• Optionally, any debug versions of neutral-culture resources. The debug version of a resource file includes any extra name/value pairs that are required for the debug versions of the JavaScript files.

A satellite assembly typically includes localized resources for a single culture for the ASP.NET application. (No satellite assembly is required for the fallback culture.) The resources for a single culture are created in a separate resource file (.resx or .resources file) and then compiled into a single satellite assembly.

NoteNote:

ASP.NET enables you to create a custom UI culture and a custom culture name. However, typically culture names are based on an ISO language code that consists of two letters for a language and two uppercase letters for a country or region. Examples include es-MX (Spanish, Mexico), es-CO (Spanish, Columbia), and fr-CA (French, Canada). For a complete list of culture names, see the System.Globalization.CultureInfo class overview.

Names for Localized Embedded Script Files

The following naming convention is recommended for localized script files that are embedded as resources:

scriptname_noextension.[debug].[UI culture identifier].[resources|resx]

The debug version of a file name includes ".debug" in the name. The release version does not.

The following table shows examples of this naming convention. The examples show a release and debug version of an embedded script file. They also show the associated release and debug versions of resources for those script files.

Sample.js

A release version of a neutral-culture script file, which is embedded in the main assembly.

Sample.debug.js

A debug version of a neutral-culture script file, which is also embedded in the main assembly.

Sample.fr-FR.resources

A release version of resources that are associated with the script file Sample.js, localized for a specific UI culture. These resources become part of the satellite assembly.

Sample.debug.fr-FR.resources

Debug-specific resources associated with the script file Sample.debug.js, localized for a specific UI culture. These resources become part of the satellite assembly that also includes the Sample.fr-FR.resources file.

This naming convention is not strictly required for script files that are embedded in assemblies or for resource files. This is because the mapping between the type generated for the resource and the resource name is accomplished by using an assembly attribute.

Localizing Debug Script Resources

If you are working in debug mode, at run time ASP.NET combines the release version of resources for script files with any additional debug resources. It then sends the resulting combination to the browser. Therefore, when you create resource files for debug versions of scripts, you have to define only the name/value pairs that are not already included in the release script resource files. By convention, debug versions of scripts and of script resources use the same name as their release counterpart but include ".debug" after the script file name.

Specifying Assembly Attributes for Localized Scripts and Localized Resources Associated with Scripts

To specify how resource files are managed when an assembly is built, you include attributes in the AssemblyInfo file (AssemblyInfo.vb or AssemblyInfo.cs file).

NoteNote:

In Visual Studio, for projects written in Visual Basic, the AssemblyInfo.vb file is in the My Project node of Solution Explorer. If you do not see any files in the My Project node, in the Project menu, click Show All Files. For projects written in C#, the AssemblyInfo.cs file is in the Properties node of Solution Explorer.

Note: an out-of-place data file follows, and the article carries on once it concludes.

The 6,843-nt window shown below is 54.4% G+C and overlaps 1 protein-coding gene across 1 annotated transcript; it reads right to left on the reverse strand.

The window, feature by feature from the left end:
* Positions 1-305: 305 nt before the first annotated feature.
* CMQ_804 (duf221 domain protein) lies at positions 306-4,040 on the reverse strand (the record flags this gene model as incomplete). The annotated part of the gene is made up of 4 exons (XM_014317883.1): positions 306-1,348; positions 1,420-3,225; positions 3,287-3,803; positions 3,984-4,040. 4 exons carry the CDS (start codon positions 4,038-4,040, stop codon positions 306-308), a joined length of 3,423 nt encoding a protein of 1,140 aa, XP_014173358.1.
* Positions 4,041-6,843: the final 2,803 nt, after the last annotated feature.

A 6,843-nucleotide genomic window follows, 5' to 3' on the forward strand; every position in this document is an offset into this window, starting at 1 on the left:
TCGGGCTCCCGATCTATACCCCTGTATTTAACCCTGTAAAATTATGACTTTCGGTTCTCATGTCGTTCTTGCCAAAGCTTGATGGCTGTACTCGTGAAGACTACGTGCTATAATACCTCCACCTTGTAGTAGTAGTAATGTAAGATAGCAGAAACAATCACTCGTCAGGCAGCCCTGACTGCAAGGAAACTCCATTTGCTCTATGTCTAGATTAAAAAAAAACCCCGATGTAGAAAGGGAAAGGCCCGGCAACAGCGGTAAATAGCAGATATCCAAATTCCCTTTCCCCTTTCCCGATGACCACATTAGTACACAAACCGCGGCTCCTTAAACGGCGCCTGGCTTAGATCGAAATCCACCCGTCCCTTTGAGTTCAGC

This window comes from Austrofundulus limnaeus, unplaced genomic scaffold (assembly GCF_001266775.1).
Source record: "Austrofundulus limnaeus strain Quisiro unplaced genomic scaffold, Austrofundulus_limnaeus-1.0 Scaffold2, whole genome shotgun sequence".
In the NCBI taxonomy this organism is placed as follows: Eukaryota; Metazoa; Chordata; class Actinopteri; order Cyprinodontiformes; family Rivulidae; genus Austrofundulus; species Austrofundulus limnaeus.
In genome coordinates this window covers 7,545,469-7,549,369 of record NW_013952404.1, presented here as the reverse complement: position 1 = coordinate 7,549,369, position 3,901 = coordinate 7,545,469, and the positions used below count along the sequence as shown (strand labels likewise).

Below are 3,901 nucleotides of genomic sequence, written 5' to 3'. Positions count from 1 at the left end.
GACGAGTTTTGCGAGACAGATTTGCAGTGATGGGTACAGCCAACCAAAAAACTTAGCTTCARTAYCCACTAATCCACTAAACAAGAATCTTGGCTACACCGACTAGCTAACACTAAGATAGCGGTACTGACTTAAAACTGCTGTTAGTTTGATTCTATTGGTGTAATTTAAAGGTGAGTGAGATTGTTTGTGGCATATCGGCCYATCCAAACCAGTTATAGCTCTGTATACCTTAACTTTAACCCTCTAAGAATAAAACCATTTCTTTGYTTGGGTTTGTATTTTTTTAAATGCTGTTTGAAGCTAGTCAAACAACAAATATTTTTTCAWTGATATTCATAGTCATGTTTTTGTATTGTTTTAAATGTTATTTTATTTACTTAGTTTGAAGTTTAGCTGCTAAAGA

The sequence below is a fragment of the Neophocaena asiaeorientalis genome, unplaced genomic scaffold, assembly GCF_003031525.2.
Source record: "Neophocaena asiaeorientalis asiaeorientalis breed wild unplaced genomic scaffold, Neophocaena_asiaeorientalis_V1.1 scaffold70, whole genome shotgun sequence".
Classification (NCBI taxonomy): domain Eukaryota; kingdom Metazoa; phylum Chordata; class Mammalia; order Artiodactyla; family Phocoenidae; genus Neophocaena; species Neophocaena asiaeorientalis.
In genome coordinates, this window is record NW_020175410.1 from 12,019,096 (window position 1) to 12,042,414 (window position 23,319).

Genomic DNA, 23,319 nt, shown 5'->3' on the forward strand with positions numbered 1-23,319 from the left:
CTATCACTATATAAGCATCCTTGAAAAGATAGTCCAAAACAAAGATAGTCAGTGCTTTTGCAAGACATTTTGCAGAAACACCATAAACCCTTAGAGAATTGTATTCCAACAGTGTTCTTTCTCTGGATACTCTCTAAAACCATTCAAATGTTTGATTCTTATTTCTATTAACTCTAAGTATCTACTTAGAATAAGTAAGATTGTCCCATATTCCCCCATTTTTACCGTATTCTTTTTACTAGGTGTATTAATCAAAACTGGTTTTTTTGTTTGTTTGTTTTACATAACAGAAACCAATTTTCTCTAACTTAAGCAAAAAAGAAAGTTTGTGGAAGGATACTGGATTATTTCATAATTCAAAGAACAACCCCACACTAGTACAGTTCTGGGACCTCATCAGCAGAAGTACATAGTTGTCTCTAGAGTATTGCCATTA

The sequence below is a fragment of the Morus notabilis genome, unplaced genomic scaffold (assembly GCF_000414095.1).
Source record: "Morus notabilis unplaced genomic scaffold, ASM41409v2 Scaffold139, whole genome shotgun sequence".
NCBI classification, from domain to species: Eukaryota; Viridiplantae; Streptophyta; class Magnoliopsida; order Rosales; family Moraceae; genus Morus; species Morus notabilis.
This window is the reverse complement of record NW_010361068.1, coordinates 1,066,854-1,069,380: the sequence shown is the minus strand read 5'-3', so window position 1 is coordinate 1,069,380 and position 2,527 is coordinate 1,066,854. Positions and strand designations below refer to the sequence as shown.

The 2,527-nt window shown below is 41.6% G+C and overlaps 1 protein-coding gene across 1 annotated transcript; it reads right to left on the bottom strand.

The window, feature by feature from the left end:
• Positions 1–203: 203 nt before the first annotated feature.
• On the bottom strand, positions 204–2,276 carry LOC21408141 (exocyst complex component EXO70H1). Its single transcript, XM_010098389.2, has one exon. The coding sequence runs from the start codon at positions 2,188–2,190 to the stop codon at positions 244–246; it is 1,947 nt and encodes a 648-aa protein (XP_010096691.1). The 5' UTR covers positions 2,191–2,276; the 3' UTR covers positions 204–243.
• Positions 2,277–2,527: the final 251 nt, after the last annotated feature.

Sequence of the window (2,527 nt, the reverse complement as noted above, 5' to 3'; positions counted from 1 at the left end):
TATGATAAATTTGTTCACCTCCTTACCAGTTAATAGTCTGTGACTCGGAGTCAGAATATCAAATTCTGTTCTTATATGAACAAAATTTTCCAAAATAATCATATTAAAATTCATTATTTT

In ASP.NET, you mark resources for the application by using the WebResourceAttribute class. To embed JavaScript files in an assembly, you use this attribute to specify the .js files as a Web resource.

To include resource files for the embedded JavaScript files, you use the ScriptResourceAttribute class. This attribute identifies text-based resources specifically as resources for the JavaScript files.

NoteNote:

The ScriptResourceAttribute class can be used to identify only text-based resources for JavaScript files. To associate a localized image (binary) file with a culture, store its URL as a localized resource that script can resolve and load.

The following example shows how to use assembly attributes to identify embedded scripts and their associated script resources.

// Indicates that neutral fallback resources are retrieved from 
// the main assembly named MainAssembly.

[assembly: NeutralResourcesLanguageAttribute("en-US",
  UltimateResourceFallbackLocation.MainAssembly)]

// Defines embedded scripts as Web resources.
[assembly:WebResource("Sample.js", "text/javascript")]
[assembly:WebResource("Sample.debug.js", "text/javascript")]

// Defines the script resources for the scripts and their types.
[assembly:ScriptResource("Sample.js", "Sample.resources", 
  "Sample.Res")]
[assembly:ScriptResource("Sample.debug.js", "Sample.debug.resources", 
  "Sample.Res")]

In this example, a main assembly named MainAssembly contains an embedded release version of a client script file that is named Sample.js. The assembly also contains the corresponding debug version named Sample.debug.js. The .js files are identified as resources by the WebResourceAttribute attribute.

The NeutralResourcesLanguageAttribute assembly attribute is used to specify the main assembly as the fallback culture. For more information, see Neutral Resources Languages for Localization and the System.Resources.NeutralResourcesLanguageAttribute class overview.

The resources used by the script files are defined by using the ScriptResourceAttribute attribute. The Sample.resources and Sample.debug.resources files contain resource values for the Sample.js and Sample.debug.js files, respectively.

A type named Sample.Res is generated for both the release and the debug version of the script resources. This is the type that the JavaScript code uses to access localized values. For both release mode and debug mode, the build process creates only a single type. In debug mode the resources for the release version are combined with the additional resources for the debug version.